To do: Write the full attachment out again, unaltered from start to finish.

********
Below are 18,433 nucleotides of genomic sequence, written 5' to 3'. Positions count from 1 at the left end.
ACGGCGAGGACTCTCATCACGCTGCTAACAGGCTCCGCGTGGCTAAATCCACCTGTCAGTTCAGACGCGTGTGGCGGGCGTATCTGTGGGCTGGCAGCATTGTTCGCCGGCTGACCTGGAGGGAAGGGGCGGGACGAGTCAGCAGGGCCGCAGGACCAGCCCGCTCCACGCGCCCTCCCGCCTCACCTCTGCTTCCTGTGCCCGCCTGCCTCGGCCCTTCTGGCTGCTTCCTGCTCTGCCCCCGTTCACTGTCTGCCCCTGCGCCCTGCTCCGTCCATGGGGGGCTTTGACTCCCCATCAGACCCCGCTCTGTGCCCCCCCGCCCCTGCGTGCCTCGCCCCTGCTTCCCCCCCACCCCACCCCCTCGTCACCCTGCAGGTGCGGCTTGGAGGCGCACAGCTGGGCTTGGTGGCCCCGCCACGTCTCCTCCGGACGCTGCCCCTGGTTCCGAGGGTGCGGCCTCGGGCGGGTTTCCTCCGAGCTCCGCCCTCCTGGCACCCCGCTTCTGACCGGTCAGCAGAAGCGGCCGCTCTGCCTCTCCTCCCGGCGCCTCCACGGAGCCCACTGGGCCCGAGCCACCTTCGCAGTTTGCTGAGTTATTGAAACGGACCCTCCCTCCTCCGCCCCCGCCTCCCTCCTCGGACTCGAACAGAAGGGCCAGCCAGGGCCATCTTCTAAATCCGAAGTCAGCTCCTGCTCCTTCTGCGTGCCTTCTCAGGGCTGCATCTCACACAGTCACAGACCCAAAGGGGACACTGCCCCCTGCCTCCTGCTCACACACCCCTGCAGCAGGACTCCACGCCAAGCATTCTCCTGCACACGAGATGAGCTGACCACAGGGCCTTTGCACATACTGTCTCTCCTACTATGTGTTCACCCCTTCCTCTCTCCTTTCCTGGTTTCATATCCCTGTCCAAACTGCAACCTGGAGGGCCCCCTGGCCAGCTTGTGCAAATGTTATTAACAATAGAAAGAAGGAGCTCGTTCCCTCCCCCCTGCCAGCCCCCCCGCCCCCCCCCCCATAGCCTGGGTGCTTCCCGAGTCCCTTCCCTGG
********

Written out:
Below are 18,433 nucleotides of genomic sequence, written 5' to 3'. Positions count from 1 at the left end.
ACGGCGAGGACTCTCATCACGCTGCTAACAGGCTCCGCGTGGCTAAATCCACCTGTCAGTTCAGACGCGTGTGGCGGGCGTATCTGTGGGCTGGCAGCATTGTTCGCCGGCTGACCTGGAGGGAAGGGGCGGGACGAGTCAGCAGGGCCGCAGGACCAGCCCGCTCCACGCGCCCTCCCGCCTCACCTCTGCTTCCTGTGCCCGCCTGCCTCGGCCCTTCTGGCTGCTTCCTGCTCTGCCCCCGTTCACTGTCTGCCCCTGCGCCCTGCTCCGTCCATGGGGGGCTTTGACTCCCCATCAGACCCCGCTCTGTGCCCCCCCGCCCCTGCGTGCCTCGCCCCTGCTTCCCCCCCACCCCACCCCCTCGTCACCCTGCAGGTGCGGCTTGGAGGCGCACAGCTGGGCTTGGTGGCCCCGCCACGTCTCCTCCGGACGCTGCCCCTGGTTCCGAGGGTGCGGCCTCGGGCGGGTTTCCTCCGAGCTCCGCCCTCCTGGCACCCCGCTTCTGACCGGTCAGCAGAAGCGGCCGCTCTGCCTCTCCTCCCGGCGCCTCCACGGAGCCCACTGGGCCCGAGCCACCTTCGCAGTTTGCTGAGTTATTGAAACGGACCCTCCCTCCTCCGCCCCCGCCTCCCTCCTCGGACTCGAACAGAAGGGCCAGCCAGGGCCATCTTCTAAATCCGAAGTCAGCTCCTGCTCCTTCTGCGTGCCTTCTCAGGGCTGCATCTCACACAGTCACAGACCCAAAGGGGACACTGCCCCCTGCCTCCTGCTCACACACCCCTGCAGCAGGACTCCACGCCAAGCATTCTCCTGCACACGAGATGAGCTGACCACAGGGCCTTTGCACATACTGTCTCTCCTACTATGTGTTCACCCCTTCCTCTCTCCTTTCCTGGTTTCATATCCCTGTCCAAACTGCAACCTGGAGGGCCCCCTGGCCAGCTTGTGCAAATGTTATTAACAATAGAAAGAAGGAGCTCGTTCCCTCCCCCCTGCCAGCCCCCCCGCCCCCCCCCCCATAGCCTGGGTGCTTCCCGAGTCCCTTCCCTGG